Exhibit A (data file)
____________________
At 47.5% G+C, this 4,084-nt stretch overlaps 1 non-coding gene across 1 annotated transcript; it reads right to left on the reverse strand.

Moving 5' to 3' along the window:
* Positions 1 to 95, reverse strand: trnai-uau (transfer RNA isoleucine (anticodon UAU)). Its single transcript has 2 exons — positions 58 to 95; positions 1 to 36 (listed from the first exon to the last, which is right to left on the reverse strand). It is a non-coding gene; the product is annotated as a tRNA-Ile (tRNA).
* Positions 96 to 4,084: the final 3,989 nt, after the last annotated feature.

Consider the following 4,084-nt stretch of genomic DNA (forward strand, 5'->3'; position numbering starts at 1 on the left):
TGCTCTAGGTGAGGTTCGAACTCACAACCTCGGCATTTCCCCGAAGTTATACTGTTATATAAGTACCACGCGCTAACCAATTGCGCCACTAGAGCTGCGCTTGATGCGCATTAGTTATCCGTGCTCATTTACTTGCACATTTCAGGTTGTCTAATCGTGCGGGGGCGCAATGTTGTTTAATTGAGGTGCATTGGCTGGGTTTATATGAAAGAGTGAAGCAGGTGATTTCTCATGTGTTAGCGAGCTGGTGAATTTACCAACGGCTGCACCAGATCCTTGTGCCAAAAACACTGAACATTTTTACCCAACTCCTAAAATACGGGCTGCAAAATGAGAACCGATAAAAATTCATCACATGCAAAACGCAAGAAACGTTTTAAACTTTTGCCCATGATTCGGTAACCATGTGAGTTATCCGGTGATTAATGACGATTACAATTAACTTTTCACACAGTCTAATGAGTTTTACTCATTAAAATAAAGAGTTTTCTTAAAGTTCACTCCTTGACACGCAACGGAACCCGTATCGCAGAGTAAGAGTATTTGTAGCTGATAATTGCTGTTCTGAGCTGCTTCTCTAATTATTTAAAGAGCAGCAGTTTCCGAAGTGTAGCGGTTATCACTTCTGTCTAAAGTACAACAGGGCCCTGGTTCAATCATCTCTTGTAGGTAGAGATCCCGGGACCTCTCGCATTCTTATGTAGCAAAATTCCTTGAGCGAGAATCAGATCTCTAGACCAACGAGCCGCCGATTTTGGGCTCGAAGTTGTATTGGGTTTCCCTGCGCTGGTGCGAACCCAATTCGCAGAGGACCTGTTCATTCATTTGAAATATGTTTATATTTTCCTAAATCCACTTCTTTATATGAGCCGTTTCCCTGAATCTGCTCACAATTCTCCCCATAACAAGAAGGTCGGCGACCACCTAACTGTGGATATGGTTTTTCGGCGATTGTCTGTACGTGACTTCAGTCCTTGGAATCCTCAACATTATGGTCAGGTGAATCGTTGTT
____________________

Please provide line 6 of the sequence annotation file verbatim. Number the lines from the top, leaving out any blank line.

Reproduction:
TGCTCTAGGTGAGGTTCGAACTCACAACCTCGGCATTTCCCCGAAGTTATACTGTTATATAAGTACCACGCGCTAACCAATTGCGCCACTAGAGCTGCGCTTGATGCGCATTAGTTATCCGTGCTCATTTACTTGCACATTTCAGGTTGTCTAATCGTGCGGGGGCGCAATGTTGTTTAATTGAGGTGCATTGGCTGGGTTTATATGAAAGAGTGAAGCAGGTGATTTCTCATGTGTTAGCGAGCTGGTGAATTTACCAACGGCTGCACCAGATCCTTGTGCCAAAAACACTGAACATTTTTACCCAACTCCTAAAATACGGGCTGCAAAATGAGAACCGATAAAAATTCATCACATGCAAAACGCAAGAAACGTTTTAAACTTTTGCCCATGATTCGGTAACCATGTGAGTTATCCGGTGATTAATGACGATTACAATTAACTTTTCACACAGTCTAATGAGTTTTACTCATTAAAATAAAGAGTTTTCTTAAAGTTCACTCCTTGACACGCAACGGAACCCGTATCGCAGAGTAAGAGTATTTGTAGCTGATAATTGCTGTTCTGAGCTGCTTCTCTAATTATTTAAAGAGCAGCAGTTTCCGAAGTGTAGCGGTTATCACTTCTGTCTAAAGTACAACAGGGCCCTGGTTCAATCATCTCTTGTAGGTAGAGATCCCGGGACCTCTCGCATTCTTATGTAGCAAAATTCCTTGAGCGAGAATCAGATCTCTAGACCAACGAGCCGCCGATTTTGGGCTCGAAGTTGTATTGGGTTTCCCTGCGCTGGTGCGAACCCAATTCGCAGAGGACCTGTTCATTCATTTGAAATATGTTTATATTTTCCTAAATCCACTTCTTTATATGAGCCGTTTCCCTGAATCTGCTCACAATTCTCCCCATAACAAGAAGGTCGGCGACCACCTAACTGTGGATATGGTTTTTCGGCGATTGTCTGTACGTGACTTCAGTCCTTGGAATCCTCAACATTATGGTCAGGTGAATCGTTGTT